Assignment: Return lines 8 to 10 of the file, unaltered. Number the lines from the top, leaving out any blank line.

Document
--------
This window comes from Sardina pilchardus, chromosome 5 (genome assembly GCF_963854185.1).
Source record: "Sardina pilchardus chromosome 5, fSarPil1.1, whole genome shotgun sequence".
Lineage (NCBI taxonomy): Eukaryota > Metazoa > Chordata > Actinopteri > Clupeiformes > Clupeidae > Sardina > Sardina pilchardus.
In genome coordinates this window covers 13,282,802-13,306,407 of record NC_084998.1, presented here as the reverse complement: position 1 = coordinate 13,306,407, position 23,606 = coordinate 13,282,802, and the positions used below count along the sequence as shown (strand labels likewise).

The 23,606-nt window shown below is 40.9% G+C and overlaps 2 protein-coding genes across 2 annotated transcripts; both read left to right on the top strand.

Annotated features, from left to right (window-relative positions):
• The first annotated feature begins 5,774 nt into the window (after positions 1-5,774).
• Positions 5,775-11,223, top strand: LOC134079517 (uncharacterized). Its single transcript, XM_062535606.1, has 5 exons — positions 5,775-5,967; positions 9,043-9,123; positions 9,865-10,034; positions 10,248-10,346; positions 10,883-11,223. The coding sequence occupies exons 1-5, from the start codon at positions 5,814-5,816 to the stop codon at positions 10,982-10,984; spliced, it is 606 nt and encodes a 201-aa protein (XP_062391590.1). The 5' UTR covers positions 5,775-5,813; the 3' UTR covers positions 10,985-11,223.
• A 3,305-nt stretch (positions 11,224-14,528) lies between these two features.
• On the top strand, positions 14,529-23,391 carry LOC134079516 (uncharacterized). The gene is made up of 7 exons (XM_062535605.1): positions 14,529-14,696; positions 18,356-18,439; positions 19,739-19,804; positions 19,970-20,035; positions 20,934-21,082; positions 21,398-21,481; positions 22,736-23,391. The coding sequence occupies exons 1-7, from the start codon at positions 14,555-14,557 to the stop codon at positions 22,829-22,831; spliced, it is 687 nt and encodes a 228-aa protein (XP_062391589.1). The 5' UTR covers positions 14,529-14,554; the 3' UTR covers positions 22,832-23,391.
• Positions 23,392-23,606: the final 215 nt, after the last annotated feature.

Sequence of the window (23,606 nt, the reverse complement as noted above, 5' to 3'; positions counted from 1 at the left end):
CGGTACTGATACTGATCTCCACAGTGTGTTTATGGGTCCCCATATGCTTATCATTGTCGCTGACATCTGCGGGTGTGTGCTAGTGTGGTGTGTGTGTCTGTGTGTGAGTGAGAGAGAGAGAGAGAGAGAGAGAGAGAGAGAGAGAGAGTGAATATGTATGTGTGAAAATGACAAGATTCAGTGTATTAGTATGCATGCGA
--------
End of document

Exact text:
• Positions 5,775-11,223, top strand: LOC134079517 (uncharacterized). Its single transcript, XM_062535606.1, has 5 exons — positions 5,775-5,967; positions 9,043-9,123; positions 9,865-10,034; positions 10,248-10,346; positions 10,883-11,223. The coding sequence occupies exons 1-5, from the start codon at positions 5,814-5,816 to the stop codon at positions 10,982-10,984; spliced, it is 606 nt and encodes a 201-aa protein (XP_062391590.1). The 5' UTR covers positions 5,775-5,813; the 3' UTR covers positions 10,985-11,223.
• A 3,305-nt stretch (positions 11,224-14,528) lies between these two features.
• On the top strand, positions 14,529-23,391 carry LOC134079516 (uncharacterized). The gene is made up of 7 exons (XM_062535605.1): positions 14,529-14,696; positions 18,356-18,439; positions 19,739-19,804; positions 19,970-20,035; positions 20,934-21,082; positions 21,398-21,481; positions 22,736-23,391. The coding sequence occupies exons 1-7, from the start codon at positions 14,555-14,557 to the stop codon at positions 22,829-22,831; spliced, it is 687 nt and encodes a 228-aa protein (XP_062391589.1). The 5' UTR covers positions 14,529-14,554; the 3' UTR covers positions 22,832-23,391.